May 2017 -->

Walden University Writing Center

Where instructors and editors talk writing.

Instructor’s Notebook: How I Approach Paper Reviews

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One of the pedagogical approaches we use during Paper Review appointments here in the Writing Center is that Instructors don’t comment on every instance of an issue they identify in a student’s writing.  Students sometimes wonder why that is. In today’s post, I am going to discuss why I don’t comment on every instance of an issue in a paper review and how this relates to the revision process, information overload, and helping students with their own revising and proofreading skills.

An open notebook with ivy covering part of the page.

Revision Process
Writing and writing center pedagogy support the idea of writing as a process. Writing as a process means a piece of writing undergoes a series of drafting and revising events. In terms of academic writing, it means that a strong, well-organized argument from the thesis down to the sentence-level and everything in between is the result of multiple steps of a process.  Therefore, I focus my comments on some, not all, patterns of error in a paper review to encourage the idea that writing is a process and requires multiple drafts.

During the drafting process, as students are still developing their points, there might be several different issues that a student should address as they revise. However, as an Instructor, I consider where a student is at and the most pressing writing concerns they might work on for that particular draft. Since not all concerns are equal within any given writing project, Instructors must rank them and decide which ones take priority for a student. The recommendations I make for revising are all part of this drafting and revising process, a process that is often recursive as a student might revise the same section multiple times as they develop their argument and fine-tune their points.

Regardless of my suggestions during a paper review, one of my overarching goals is to help students understand that revising is a process, which is part of the reason I don’t comment on every pattern of error in a paper review.

Information Overload
Another reason I don’t comment on everything in a Paper Review is because information overload can cloud a student’s comprehension. Information overload can simply be understood to be given too much information to effectively process in a given amount of time. Even if it was possible to process all of the information, the results of the effort would be temporary as opposed to long-lasting. If I commented on every issue I notice in a Paper Review, it would lead to information overload because, even if a student was able to revise based on all of my suggestions, those revisions would likely not be internalized and transferred to other assignments. Thus, a student would likely not have gained any lasting writing skills.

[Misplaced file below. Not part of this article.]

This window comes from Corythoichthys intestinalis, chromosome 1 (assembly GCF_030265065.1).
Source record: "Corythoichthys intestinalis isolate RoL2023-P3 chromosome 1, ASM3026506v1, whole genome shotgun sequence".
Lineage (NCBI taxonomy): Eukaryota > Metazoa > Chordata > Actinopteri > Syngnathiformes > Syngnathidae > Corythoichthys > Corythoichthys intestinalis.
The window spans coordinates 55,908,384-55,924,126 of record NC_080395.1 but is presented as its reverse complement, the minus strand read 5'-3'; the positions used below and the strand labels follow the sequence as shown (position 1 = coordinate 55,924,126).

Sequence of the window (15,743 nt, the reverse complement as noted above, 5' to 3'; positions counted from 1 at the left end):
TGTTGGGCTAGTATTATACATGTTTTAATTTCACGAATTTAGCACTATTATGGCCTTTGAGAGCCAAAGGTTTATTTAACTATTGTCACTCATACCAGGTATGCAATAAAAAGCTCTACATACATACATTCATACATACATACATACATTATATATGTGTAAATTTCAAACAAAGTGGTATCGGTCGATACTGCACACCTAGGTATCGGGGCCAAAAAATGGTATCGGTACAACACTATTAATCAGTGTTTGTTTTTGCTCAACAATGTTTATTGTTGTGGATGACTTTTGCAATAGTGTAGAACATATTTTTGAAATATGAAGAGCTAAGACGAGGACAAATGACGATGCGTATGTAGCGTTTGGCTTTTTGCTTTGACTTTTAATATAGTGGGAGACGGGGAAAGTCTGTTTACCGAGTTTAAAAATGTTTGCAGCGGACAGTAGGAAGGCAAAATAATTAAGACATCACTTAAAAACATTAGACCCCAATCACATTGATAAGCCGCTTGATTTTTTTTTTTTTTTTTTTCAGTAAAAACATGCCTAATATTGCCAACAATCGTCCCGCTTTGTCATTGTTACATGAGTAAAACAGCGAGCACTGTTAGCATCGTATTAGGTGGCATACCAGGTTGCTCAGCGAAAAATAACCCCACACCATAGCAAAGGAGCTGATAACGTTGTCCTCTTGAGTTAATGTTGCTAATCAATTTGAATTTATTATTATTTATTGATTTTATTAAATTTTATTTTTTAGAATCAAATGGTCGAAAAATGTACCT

Information overload does not lend well to students developing their own ability to recognize patterns of error and revise their papers on their own. To be clear, information overload does not provide a strong basis for recognizing and revising error since it cuts short the revising process which is essential for developing a strong, well-developed argument. Therefore, I don’t want to dissuade students from engaging with the writing process, which can sometimes happen if there is information overload: yet another reason why I don’t comment on every instance of an issue in a paper.

Revising and Proofreading Skills
To become strong, independent writers, students to be able to internalize feedback so they can transfer writing knowledge from one paper to the next. One method we use to achieve this goal is helping students learn to revise and proofread on their own. The more a student is able to work on their papers before and after a paper review, the more seamless the writing process can become. When students feel more confident in their ability to revise and proofread, they can feel more confident in their ability to tackle those longer documents, such as the capstone project. So, in the end, Writing Instructors want students to develop their own writing skills so that that process of writing is more pleasant and seamless for them, and so they are able to express their arguments in ways they feel confident about. Especially for those final capstone documents and any subsequent academic publication goals they might have.  

Veronica Oliver
 is a Writing Instructor in the Walden Writing Center. In her spare time she writes fiction, binge watches Netflix, and occasionally makes it to a 6am Bikram Yoga class. 

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Thursday Thoughts: Capstone Resources